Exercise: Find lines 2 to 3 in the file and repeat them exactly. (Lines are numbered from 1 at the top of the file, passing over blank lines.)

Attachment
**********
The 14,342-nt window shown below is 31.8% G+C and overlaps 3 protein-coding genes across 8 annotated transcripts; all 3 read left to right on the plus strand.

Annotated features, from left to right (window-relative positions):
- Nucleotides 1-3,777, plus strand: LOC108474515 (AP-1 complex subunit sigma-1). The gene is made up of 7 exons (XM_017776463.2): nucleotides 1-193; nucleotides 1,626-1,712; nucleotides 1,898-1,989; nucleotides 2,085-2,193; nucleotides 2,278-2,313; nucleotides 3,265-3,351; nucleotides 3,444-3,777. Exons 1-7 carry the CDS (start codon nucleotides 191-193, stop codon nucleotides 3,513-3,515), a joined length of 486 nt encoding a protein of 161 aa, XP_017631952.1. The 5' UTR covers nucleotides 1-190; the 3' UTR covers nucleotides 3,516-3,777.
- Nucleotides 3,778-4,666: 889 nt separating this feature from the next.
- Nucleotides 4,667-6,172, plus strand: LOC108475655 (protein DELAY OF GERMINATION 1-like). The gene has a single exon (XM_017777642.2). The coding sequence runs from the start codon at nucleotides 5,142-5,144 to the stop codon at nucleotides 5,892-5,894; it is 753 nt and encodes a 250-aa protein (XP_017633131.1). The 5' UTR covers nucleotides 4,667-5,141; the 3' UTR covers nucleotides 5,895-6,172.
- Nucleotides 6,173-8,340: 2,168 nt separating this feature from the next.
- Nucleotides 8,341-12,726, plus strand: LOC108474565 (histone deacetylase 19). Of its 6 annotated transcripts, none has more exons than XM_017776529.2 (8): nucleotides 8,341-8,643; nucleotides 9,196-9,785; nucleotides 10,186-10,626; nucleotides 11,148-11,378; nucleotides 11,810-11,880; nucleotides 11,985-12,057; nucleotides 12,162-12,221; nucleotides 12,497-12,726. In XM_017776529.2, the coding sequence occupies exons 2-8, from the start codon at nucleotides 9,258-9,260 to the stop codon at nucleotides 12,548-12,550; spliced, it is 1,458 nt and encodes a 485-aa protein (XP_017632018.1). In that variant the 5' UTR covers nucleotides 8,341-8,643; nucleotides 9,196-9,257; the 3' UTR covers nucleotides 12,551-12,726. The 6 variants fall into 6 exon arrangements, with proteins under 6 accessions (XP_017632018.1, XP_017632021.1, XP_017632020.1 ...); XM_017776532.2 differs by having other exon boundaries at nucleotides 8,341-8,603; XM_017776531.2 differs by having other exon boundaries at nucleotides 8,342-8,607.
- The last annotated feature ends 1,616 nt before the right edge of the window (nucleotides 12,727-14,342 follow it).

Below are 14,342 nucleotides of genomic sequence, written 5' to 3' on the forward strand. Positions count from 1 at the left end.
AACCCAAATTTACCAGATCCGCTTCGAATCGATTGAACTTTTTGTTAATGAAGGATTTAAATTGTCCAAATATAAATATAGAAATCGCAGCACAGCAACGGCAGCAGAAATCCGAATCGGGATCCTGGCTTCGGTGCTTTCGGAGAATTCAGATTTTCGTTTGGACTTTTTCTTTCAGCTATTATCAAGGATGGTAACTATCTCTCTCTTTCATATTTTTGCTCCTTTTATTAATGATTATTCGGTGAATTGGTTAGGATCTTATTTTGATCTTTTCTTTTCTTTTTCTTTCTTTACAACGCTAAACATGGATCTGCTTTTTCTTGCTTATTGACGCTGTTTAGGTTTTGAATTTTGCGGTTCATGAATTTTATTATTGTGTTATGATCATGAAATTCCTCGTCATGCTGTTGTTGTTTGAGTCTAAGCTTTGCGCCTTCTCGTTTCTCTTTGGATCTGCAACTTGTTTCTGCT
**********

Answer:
Annotated features, from left to right (window-relative positions):
- Nucleotides 1-3,777, plus strand: LOC108474515 (AP-1 complex subunit sigma-1). The gene is made up of 7 exons (XM_017776463.2): nucleotides 1-193; nucleotides 1,626-1,712; nucleotides 1,898-1,989; nucleotides 2,085-2,193; nucleotides 2,278-2,313; nucleotides 3,265-3,351; nucleotides 3,444-3,777. Exons 1-7 carry the CDS (start codon nucleotides 191-193, stop codon nucleotides 3,513-3,515), a joined length of 486 nt encoding a protein of 161 aa, XP_017631952.1. The 5' UTR covers nucleotides 1-190; the 3' UTR covers nucleotides 3,516-3,777.